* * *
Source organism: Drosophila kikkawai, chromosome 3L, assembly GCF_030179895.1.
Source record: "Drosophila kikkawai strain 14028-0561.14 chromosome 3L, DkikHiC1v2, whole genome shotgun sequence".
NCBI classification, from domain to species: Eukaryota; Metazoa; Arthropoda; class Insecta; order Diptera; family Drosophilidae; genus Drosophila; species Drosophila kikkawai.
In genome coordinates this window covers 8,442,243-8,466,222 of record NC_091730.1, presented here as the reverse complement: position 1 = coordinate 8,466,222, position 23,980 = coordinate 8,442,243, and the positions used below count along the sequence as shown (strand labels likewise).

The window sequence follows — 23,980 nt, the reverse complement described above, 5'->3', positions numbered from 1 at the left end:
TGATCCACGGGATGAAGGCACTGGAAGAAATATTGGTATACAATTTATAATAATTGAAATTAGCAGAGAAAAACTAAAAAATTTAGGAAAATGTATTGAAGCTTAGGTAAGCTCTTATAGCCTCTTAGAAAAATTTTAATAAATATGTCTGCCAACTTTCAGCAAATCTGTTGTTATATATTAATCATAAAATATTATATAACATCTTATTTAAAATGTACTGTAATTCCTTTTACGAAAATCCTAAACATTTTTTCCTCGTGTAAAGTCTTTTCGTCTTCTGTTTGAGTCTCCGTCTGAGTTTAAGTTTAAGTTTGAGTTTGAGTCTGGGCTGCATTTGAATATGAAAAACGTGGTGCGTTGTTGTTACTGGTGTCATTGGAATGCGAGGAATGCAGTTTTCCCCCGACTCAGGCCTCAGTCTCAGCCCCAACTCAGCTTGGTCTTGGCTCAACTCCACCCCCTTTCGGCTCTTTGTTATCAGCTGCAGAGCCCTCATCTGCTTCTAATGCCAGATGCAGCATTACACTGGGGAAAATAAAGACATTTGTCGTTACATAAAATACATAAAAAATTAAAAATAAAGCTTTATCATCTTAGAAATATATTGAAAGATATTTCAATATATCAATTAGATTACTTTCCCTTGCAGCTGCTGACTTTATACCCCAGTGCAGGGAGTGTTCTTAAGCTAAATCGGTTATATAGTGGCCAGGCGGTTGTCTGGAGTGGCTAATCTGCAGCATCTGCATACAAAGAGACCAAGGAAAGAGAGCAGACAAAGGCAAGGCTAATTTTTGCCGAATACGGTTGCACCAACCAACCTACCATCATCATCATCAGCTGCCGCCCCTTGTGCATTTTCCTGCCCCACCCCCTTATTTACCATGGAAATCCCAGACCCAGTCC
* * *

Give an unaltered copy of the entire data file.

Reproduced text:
Source organism: Drosophila kikkawai, chromosome 3L, assembly GCF_030179895.1.
Source record: "Drosophila kikkawai strain 14028-0561.14 chromosome 3L, DkikHiC1v2, whole genome shotgun sequence".
NCBI classification, from domain to species: Eukaryota; Metazoa; Arthropoda; class Insecta; order Diptera; family Drosophilidae; genus Drosophila; species Drosophila kikkawai.
In genome coordinates this window covers 8,442,243-8,466,222 of record NC_091730.1, presented here as the reverse complement: position 1 = coordinate 8,466,222, position 23,980 = coordinate 8,442,243, and the positions used below count along the sequence as shown (strand labels likewise).

The window sequence follows — 23,980 nt, the reverse complement described above, 5'->3', positions numbered from 1 at the left end:
TGATCCACGGGATGAAGGCACTGGAAGAAATATTGGTATACAATTTATAATAATTGAAATTAGCAGAGAAAAACTAAAAAATTTAGGAAAATGTATTGAAGCTTAGGTAAGCTCTTATAGCCTCTTAGAAAAATTTTAATAAATATGTCTGCCAACTTTCAGCAAATCTGTTGTTATATATTAATCATAAAATATTATATAACATCTTATTTAAAATGTACTGTAATTCCTTTTACGAAAATCCTAAACATTTTTTCCTCGTGTAAAGTCTTTTCGTCTTCTGTTTGAGTCTCCGTCTGAGTTTAAGTTTAAGTTTGAGTTTGAGTCTGGGCTGCATTTGAATATGAAAAACGTGGTGCGTTGTTGTTACTGGTGTCATTGGAATGCGAGGAATGCAGTTTTCCCCCGACTCAGGCCTCAGTCTCAGCCCCAACTCAGCTTGGTCTTGGCTCAACTCCACCCCCTTTCGGCTCTTTGTTATCAGCTGCAGAGCCCTCATCTGCTTCTAATGCCAGATGCAGCATTACACTGGGGAAAATAAAGACATTTGTCGTTACATAAAATACATAAAAAATTAAAAATAAAGCTTTATCATCTTAGAAATATATTGAAAGATATTTCAATATATCAATTAGATTACTTTCCCTTGCAGCTGCTGACTTTATACCCCAGTGCAGGGAGTGTTCTTAAGCTAAATCGGTTATATAGTGGCCAGGCGGTTGTCTGGAGTGGCTAATCTGCAGCATCTGCATACAAAGAGACCAAGGAAAGAGAGCAGACAAAGGCAAGGCTAATTTTTGCCGAATACGGTTGCACCAACCAACCTACCATCATCATCATCAGCTGCCGCCCCTTGTGCATTTTCCTGCCCCACCCCCTTATTTACCATGGAAATCCCAGACCCAGTCC